Scene one: A boy walking home from school is cornered by a bully who forces him to his knees, throws his books in a mud puddle, and runs off as the boy whimpers with shame.
Scene two: The boy takes a different path home, fearing another encounter with his tormenter. It doesn’t work. The bully follows him, and scene one is repeated.
Scene three: The young boy asks a friend to walk home with him, but when the bully shows up, the friend runs away. Scene one is repeated, with the bully taking it one step further: He makes the young boy kneel in front of him and say, “You rule, and I drool.” Laughing hysterically, the bully slaps his “servant” in the face and runs off.
Scene four: The boy stays home from school, feigning sickness. He is consumed with fear. His grades suffer, he cannot sleep, and he even wets his bed, something he hasn’t done since he was 4. The camera rolls through scene after scene of the bully’s torments and the agony of a child who begins to wish that he had never been born. Then one day, everything changes.
Scene five: The bully is putting the boy through the normal routine when suddenly a new kid walks down the road and witnesses the scene. Joshua has just moved to the neighborhood and doesn’t know anybody yet. He is a big boy, much bigger than the bully, and he runs over and throws the bully off the young boy. He helps the boy get his books together, brushes the dirt out of his hair and off his face, and then walks the rest of the way home with him. From that day on, the two become fast friends, and the word on the schoolyard is, “Wherever Joshua is, his little buddy is not far behind.” The camera rolls through scene after scene of the two developing a friendship, playing ball together, watching TV, going to church, and eating lunch at school.
Scene six: Joshua is sick at home, and the bully has been watching and waiting for this opportunity. He knows it will be fun catching up with his “servant,” making up for many lost days. What he doesn’t know is that the young boy is not afraid anymore. Joshua has been more than just a friend and protector; he has taught his young friend how to fight back. When the bully starts to run at the young boy, he is met with a surprising blow to the gut, followed by an elbow drop that sends him crashing to the pavement. The victim has become the victor.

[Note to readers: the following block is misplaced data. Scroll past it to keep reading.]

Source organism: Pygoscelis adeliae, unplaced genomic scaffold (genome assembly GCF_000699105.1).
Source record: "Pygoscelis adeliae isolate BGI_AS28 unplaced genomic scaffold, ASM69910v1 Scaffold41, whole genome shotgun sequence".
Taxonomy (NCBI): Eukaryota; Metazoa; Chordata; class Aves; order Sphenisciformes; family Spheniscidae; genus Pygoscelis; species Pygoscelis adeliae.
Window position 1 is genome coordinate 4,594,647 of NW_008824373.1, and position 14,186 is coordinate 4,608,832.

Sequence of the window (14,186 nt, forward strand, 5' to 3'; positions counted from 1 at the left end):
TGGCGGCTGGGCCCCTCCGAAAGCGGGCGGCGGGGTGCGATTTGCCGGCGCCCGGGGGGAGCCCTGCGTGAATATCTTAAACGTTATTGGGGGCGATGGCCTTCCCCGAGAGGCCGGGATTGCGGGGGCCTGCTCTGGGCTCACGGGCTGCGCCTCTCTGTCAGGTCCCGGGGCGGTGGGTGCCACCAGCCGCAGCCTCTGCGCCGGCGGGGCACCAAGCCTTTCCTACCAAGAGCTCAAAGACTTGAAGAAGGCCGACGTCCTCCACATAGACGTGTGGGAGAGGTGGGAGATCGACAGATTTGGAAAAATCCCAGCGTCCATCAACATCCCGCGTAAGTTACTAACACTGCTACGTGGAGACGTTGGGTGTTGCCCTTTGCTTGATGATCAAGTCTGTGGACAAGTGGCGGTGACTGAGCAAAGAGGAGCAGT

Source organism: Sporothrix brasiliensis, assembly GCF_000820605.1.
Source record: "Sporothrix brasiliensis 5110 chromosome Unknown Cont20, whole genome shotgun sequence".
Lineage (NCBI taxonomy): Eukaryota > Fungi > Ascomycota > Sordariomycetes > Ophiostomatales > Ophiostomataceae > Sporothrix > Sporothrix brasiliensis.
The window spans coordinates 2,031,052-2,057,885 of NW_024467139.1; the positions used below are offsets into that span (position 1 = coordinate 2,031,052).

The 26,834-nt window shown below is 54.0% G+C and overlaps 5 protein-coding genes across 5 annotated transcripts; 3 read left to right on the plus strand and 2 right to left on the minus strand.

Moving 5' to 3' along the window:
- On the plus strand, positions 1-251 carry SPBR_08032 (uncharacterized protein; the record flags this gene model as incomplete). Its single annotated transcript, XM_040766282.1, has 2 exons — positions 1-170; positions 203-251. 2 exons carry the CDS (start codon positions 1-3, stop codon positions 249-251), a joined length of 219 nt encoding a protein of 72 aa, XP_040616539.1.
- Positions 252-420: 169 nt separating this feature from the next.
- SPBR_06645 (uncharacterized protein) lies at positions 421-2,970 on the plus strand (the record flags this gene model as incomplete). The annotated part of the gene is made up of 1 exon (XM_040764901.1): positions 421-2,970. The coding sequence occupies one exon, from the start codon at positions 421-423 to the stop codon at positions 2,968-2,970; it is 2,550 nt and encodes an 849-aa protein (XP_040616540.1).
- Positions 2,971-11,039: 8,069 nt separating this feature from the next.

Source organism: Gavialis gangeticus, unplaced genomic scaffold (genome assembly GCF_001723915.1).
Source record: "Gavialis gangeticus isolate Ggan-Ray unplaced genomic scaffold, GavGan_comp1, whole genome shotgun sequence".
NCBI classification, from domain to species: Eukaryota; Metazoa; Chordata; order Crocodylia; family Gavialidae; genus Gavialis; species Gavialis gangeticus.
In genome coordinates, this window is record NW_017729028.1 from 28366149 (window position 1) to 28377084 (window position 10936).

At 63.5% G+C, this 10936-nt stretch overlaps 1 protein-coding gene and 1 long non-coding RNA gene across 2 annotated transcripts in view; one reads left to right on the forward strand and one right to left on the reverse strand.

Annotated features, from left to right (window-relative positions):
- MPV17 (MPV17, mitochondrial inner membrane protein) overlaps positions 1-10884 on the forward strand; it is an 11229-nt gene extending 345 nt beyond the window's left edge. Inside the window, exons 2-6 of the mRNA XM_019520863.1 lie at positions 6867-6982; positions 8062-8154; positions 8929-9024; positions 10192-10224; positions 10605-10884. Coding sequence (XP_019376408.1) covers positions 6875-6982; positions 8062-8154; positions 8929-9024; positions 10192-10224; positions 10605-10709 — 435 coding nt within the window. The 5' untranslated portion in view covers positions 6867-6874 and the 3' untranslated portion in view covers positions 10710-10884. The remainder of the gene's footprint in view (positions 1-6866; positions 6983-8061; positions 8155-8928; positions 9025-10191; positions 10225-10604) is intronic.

The story I wrote was born out of this quote from Stephen Schwarz’s book, “The Moral Question of Abortion”: “Suppose, in the encounter between doctor and child [in an abortion], the child won half of the time, and killed the doctor in self-defense — something he would have every right to do. Very few doctors would perform abortions. They perform them now only because of their absolute power over a small, fragile, helpless victim.”
God is raising up more like Joshua who are willing to fight for the unborn, and to take a stand against those in abortion clinics who “stealthily watch for the helpless” and “murder the innocent.” (Psalm 10)
Our weapons are prayer and counsel and laws, not fists or guns. But make no mistake — we are called to the fight. As Dr. Mildred Jefferson said, “The fight for the right to life is not the cause of a special few, but the cause of every man, woman and child who cares not only about his or her own family, but the whole family of man.”